Guthrie Publishers OK 'This Land' for Cartoon

This song is my song, this song is your song. That's the agreement reached between the publishers of Woody Guthrie's (search) classic "This Land is Your Land" and JibJab Media, creators of an animated Internet short that uses the tune in a comic sendup of President Bush and Sen. John Kerry's presidential campaigns.

With nary a jab thrown, Ludlow Music, the song's publisher, agreed in a settlement Tuesday to allow the cartoon — one of the biggest Internet draws of the summer — to keep using the song.

In return, JibJab (search) dropped a lawsuit against Ludlow that sought an order saying its use of the song was protected because it was a parody and "This Land" was in the public domain.

The creators also agreed to provide a link on their Web site to the song's original lyrics and to donate 20 percent of any profits to the Woody Guthrie Foundation (search).

"The settlement accomplished Ludlow's goals, which was to bring people back to the immediate message of Woody Guthrie," said Paul LiCalsi, an attorney for the firm.

LiCalsi said JibJab's version of the song wasn't protected under copyright law because it targeted the election rather than the song itself. Protection under the fair use clause of the law requires that copyrighted material be the subject of the parody, he said.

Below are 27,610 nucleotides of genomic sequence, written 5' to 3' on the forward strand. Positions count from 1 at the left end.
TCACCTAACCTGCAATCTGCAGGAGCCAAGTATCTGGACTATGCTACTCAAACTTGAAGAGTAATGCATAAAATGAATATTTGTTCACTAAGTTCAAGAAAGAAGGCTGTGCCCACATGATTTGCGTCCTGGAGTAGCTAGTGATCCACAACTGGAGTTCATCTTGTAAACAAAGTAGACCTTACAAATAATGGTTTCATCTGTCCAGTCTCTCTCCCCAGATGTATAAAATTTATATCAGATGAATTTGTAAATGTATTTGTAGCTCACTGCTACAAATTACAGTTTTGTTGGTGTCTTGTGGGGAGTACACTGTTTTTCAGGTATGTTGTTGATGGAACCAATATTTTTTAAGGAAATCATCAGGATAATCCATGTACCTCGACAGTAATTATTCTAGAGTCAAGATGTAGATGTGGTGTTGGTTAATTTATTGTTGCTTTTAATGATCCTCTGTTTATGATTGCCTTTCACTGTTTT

JibJab's lawyers said Ludlow was misinterpreting the law and that the song in the cartoon clearly was a parody.

"'This Land' is known as an iconic song about national unity, and the JibJab parody is predominantly about the lack of national unity at this time," said Fred von Lohmann, an attorney for the Electronic Frontier Foundation (search), which represented JibJab.

Since its July 9 debut on the JibJab Web site, the cartoon has been viewed by about 20 million people, according to Santa Monica-based JibJab.

Equal opportunity insults fly as the candidates cheerfully trade jibs and jabs. At one point Bush sings to Kerry, "You're a liberal sissy," and the senator answers, "You're a right-wing nut-job."

Ludlow demanded in late July that the company stop using the song. The Electronic Frontier Foundation, a nonprofit group dedicated to protecting Internet expression, signed on to represent JibJab and sued Ludlow in federal court in San Francisco.